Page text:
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The Legal Efforts to Reclassify Student-Athletes as Employees Continues: What it Could Mean for Colleges and Universities Now and In the Future

Archived Details

October 20, 2021
2:00 PM - 3:00 PM EST
View Recording

Continuing education credit was offered for the live broadcast of this seminar.
You cannot earn credit for watching the archived webinar.

Credits

CLEPending
HRCIPending
SHRMPending
NOTE: No CLE credit can be earned for watching recordings of past webinars.

The NLRB’s General Counsel has issued a memo asserting her belief that certain college athletes are employees based on her “prosecutorial” interpretation of the National Labor Relations Act. Her interpretation of the Act raises questions for colleges and universities surrounding the potential re-classification of their student athletes as employees. 

  • Will the scholarships these “employees” are receiving from their schools because of their athletic prowess be considered income, subject to federal, state and local tax?
  • In addition to becoming subject to potential collective bargaining agreements like professional athletes, are student-athletes going to enter into individual employment contracts with their universities that can be terminated, via release for poor performance or injury?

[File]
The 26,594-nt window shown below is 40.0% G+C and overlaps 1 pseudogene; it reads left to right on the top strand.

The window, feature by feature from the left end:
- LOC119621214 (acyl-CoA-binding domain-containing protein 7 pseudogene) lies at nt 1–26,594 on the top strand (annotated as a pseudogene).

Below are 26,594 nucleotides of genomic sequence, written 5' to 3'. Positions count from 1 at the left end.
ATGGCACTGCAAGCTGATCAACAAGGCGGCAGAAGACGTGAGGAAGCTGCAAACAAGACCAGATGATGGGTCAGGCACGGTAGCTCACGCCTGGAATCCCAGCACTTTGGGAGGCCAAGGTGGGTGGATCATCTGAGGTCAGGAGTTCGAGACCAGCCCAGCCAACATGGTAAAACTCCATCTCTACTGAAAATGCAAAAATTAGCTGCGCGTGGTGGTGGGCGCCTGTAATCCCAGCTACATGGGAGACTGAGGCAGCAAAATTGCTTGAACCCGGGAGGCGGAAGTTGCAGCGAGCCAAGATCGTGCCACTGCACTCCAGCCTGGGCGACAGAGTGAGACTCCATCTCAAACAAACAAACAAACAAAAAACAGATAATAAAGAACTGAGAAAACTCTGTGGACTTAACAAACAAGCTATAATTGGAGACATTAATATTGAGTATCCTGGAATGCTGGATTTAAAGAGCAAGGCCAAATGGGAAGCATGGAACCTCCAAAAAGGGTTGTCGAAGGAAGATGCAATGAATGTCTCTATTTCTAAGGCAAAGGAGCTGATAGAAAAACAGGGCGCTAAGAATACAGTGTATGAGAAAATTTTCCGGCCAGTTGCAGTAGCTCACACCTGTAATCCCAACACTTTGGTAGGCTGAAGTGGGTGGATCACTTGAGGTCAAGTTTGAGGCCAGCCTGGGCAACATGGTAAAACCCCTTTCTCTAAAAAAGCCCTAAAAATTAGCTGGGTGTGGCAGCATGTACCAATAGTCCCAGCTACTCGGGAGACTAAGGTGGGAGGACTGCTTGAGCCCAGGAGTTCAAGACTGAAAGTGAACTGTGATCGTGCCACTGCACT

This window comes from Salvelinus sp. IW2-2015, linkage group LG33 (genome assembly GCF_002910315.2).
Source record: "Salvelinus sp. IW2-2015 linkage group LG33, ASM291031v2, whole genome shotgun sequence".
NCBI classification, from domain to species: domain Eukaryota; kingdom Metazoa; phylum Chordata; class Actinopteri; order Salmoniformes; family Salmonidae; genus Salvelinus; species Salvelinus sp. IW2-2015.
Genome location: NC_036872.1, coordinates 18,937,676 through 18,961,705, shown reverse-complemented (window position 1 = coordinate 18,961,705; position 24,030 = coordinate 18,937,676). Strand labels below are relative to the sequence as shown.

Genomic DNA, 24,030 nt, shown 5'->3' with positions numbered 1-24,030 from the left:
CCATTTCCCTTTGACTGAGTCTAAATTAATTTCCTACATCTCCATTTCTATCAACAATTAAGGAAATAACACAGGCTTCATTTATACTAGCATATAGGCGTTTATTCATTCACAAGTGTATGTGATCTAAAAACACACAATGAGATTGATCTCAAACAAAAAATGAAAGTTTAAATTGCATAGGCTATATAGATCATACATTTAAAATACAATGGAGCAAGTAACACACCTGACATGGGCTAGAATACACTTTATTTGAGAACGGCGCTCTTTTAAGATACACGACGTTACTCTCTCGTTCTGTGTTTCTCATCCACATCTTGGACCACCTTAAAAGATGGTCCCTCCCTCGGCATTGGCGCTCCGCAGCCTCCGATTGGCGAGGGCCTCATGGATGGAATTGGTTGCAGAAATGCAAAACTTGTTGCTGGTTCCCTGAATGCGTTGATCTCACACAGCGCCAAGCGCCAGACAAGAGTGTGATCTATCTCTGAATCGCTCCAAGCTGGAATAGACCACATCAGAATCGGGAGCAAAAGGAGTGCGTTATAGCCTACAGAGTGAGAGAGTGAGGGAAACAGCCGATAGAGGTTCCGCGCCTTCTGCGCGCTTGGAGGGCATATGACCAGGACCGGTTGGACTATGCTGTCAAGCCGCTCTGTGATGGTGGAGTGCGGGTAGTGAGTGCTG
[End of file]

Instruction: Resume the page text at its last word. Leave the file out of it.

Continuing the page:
• Will student-athletes be willing to exercise their legal right to strike? If they do, what will happen to the status of their season if they are the only team to strike and they miss an extensive part of their season, especially for star players seeking to become professionals?

We will also examine a current federal lawsuit filed by student-athletes against fourteen universities seeking to change their classification of student-athletes to employees under the Fair Labor Standards Act. Despite prior similar cases, including Berger v. NCAA, which rejected the “employee” argument and concluded that the amateur status of college athletes prevented their classification as employees, the issue of student-athletes being reclassified as employees is being litigated once again.

Join Jackson Lewis P.C. attorneys as they discuss these questions, talk about what could be next, and what institutions can do to protect themselves and their student athletes.

The firm is an accredited provider of CLE in California, Colorado, Illinois, Missouri, Nevada, New York, Pennsylvania and Texas. We are also accredited providers of HRCI and SHRM.

This program is intended for bona fide members of management. Jackson Lewis reserves the right to limit attendance or deny registration at its discretion.

Contact Us for More Information

Please contact Ramlah Bari at or 703-483-8377.